Commissioner's answer, remand the case to the Commissioner of
Social Security for further action by the Commissioner of Social
Security, and it may at any time order additional evidence to be
taken before the Commissioner of Social Security, but only upon a
showing that there is new evidence which is material and that there
is good cause for the failure to incorporate such evidence into the
record in a prior proceeding; and the Commissioner of Social
Security shall, after the case is remanded, and after hearing such
additional evidence if so ordered, modify or affirm the
Commissioner's findings of fact or the Commissioner's decision,
or both, and shall file with the court any such additional and
modified findings of fact and decision, and, in any case in which
the Commissioner has not made a decision fully favorable to the
individual, a transcript of the additional record and testimony upon
which the Commissioner's action in modifying or affirming was
Such additional or modified findings of fact and decision shall be
reviewable only to the extent provided for review of the original
findings of fact and decision.
The judgment of the court shall be final except that it shall be
subject to review in the same manner as a judgment in other civil
Any action instituted in accordance with this subsection shall
survive notwithstanding any change in the person occupying the
office of Commissioner of Social Security or any vacancy in such
42 U.S.C. § 405(g) (due to the length of the provision and individual sentences,
each sentence has been formatted as a distinct paragraph to ensure readability).
2. Section 405(g) Sixth Sentence Remands
"Sentence-six remands may be ordered. . . where the Secretary requests a remand before
answering the complaint." Shalala v. Schaefer, 509 U.S. 292, 297 n.2 (1993). A sixth sentence
remand "permits the district court to remand without making any substantive ruling as to the
correctness of the [Secretary's] decision." Raitport v. Callahan, 183 F.3d 101, 104 (2d Cir.
1999) (collecting cases); see also McBride v. Smith, 405 F.2d 1057, 1059 (2d Cir. 1968) ("[T]he
guiding principle is. . . that the function of the reviewing court ends when an error of law is laid
bare. At that point, the matter once more goes to the Commission for reconsideration.")
(quoting Fed. Power Comm 'n v. Idaho Power Co., 344 U.S. 17, 20 (1952)). "Sentence six
remand orders are considered interlocutory and non-appealable, because the district court retains
jurisdiction over the action pending further development and consideration by the AU." Butts v.
Barnhart, 388 F.3d 377, 384 n.4 (2d Cir. 2004) (internal quotation marks and citation omitted).
The Supreme Court explained its favoring of remands as follows:
If the record before the agency does not support the agency action,
if the agency has not considered all relevant factors, or if the
reviewing court simply cannot evaluate the challenged agency
action on the basis of the record before it, the proper course,
except in rare circumstances, is to remand to the agency for
additional investigation or explanation. The reviewing court is not
generally empowered to conduct a de novo inquiry into the matter
being reviewed and to reach its own conclusions based on such an
Fla. Power & Light Co. v. Lorion, 470 U.S. 729, 744 (1985) (emphasis added). See also Nat'l
Audobon Soc y v. Hoffman, 132 F.3d 7,14 (2d. Cir. 1997) ("Generally, a court reviewing an
agency decision is confined to the administrative record compiled by that agency when it made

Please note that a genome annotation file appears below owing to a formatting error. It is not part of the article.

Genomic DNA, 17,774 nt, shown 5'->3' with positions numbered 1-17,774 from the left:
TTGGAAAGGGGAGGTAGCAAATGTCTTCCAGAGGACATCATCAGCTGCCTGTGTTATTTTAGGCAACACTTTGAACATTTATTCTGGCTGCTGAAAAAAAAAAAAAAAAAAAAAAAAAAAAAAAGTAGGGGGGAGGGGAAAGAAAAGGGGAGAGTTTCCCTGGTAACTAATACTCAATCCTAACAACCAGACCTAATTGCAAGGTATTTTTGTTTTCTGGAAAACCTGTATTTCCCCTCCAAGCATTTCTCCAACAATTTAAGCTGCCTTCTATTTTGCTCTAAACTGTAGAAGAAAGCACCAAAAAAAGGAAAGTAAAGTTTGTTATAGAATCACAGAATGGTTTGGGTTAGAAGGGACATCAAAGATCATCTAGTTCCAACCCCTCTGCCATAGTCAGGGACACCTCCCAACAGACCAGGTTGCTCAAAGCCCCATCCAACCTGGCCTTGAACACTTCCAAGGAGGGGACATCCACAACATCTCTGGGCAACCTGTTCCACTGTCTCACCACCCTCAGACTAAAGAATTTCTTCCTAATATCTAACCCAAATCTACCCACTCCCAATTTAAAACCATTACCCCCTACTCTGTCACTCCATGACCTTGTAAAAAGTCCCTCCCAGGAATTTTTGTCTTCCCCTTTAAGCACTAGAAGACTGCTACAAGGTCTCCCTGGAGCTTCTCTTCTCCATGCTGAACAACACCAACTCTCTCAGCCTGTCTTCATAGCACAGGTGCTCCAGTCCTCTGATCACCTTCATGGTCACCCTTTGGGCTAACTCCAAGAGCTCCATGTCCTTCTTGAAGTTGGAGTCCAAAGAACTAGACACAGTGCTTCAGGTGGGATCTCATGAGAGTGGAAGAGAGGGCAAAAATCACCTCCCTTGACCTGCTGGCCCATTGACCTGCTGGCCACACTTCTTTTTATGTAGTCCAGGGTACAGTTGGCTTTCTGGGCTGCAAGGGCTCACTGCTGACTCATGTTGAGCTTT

the decision.") (citing Fla. Power & Light Co., 470 U.S. at 743-44); Palisades Gen. Hosp. Inc.
v. Leavitt, 426 F.3d 400, 403 (D.C. Cir. 2005) ("[U]nder settled principles of administrative law,
when a court reviewing agency action determines that an agency made an error of law, the
court's inquiry is at an end: the case must be remanded to the agency for further action
consistent with correct legal standards.") (internal quotation marks and citation omitted);
Anaheim Mem '1 Hosp. v. Shalala, 130 F.3d 845, 853 (9th Cir. 1997) ("Absent a final agency
decision [from the Appeals Council], this court simply has no jurisdiction to 'review'
[plaintiff's] claim that equitable tolling permits its appeal."); Pereira v. Astrue, 279 F.R.D. 201,
208-09 (E.D.N.Y. 2010) (remanding for further proceedings where Commissioner conceded
that legal standard was applied improperly by AU).
The Secretary's admission of error constitutes "good cause" for a sentence six remand.
Medina v. Apfel, No. 00-CV-3940, 2001 WL 1488284, at *5_6 (S.D.N.Y. Nov. 21, 2001)
(Commissioner's concession that ALJ applied wrong legal standard provides good cause for
sixth sentence remand); Torres v. Shalala, 938 F. Supp. 211, 217-18 (S.D.N.Y. 1996) ("Here,
the Secretary has moved to remand prior to filing an answer and has demonstrated good cause
by acknowledging legal error.") (citations omitted) (collecting cases).
B. The Accardi Doctrine
The Accardi doctrine stands for the notion that rules promulgated by federal agencies,
which are used to regulate the rights and interests of others, "are controlling upon the agency."
Montilla v. INS., 926 F.2d 162, 166 (2d Cir. 1991) (citations omitted). The doctrine dictates
that when an agency fails to adhere to its own regulations, its determination will be reversed and
deemed invalid if either (1) the regulation was promulgated to protect a fundamental right
derived from the Constitution or a federal statute, or (2) the challenged proceeding violated the
agency regulation in a manner that prejudices the rights sought to be protected by the subject
regulation. All v. Mukasey, 524 F.3d 145, 149 (2d Cir. 2008) (dismissing petitioner's claims
because the challenged procedures fell within the purview of the judicial review process of the
presiding agency) (citing Waldron v. INS., 17 F.3d 511, 518 (2d Cir. 1993)).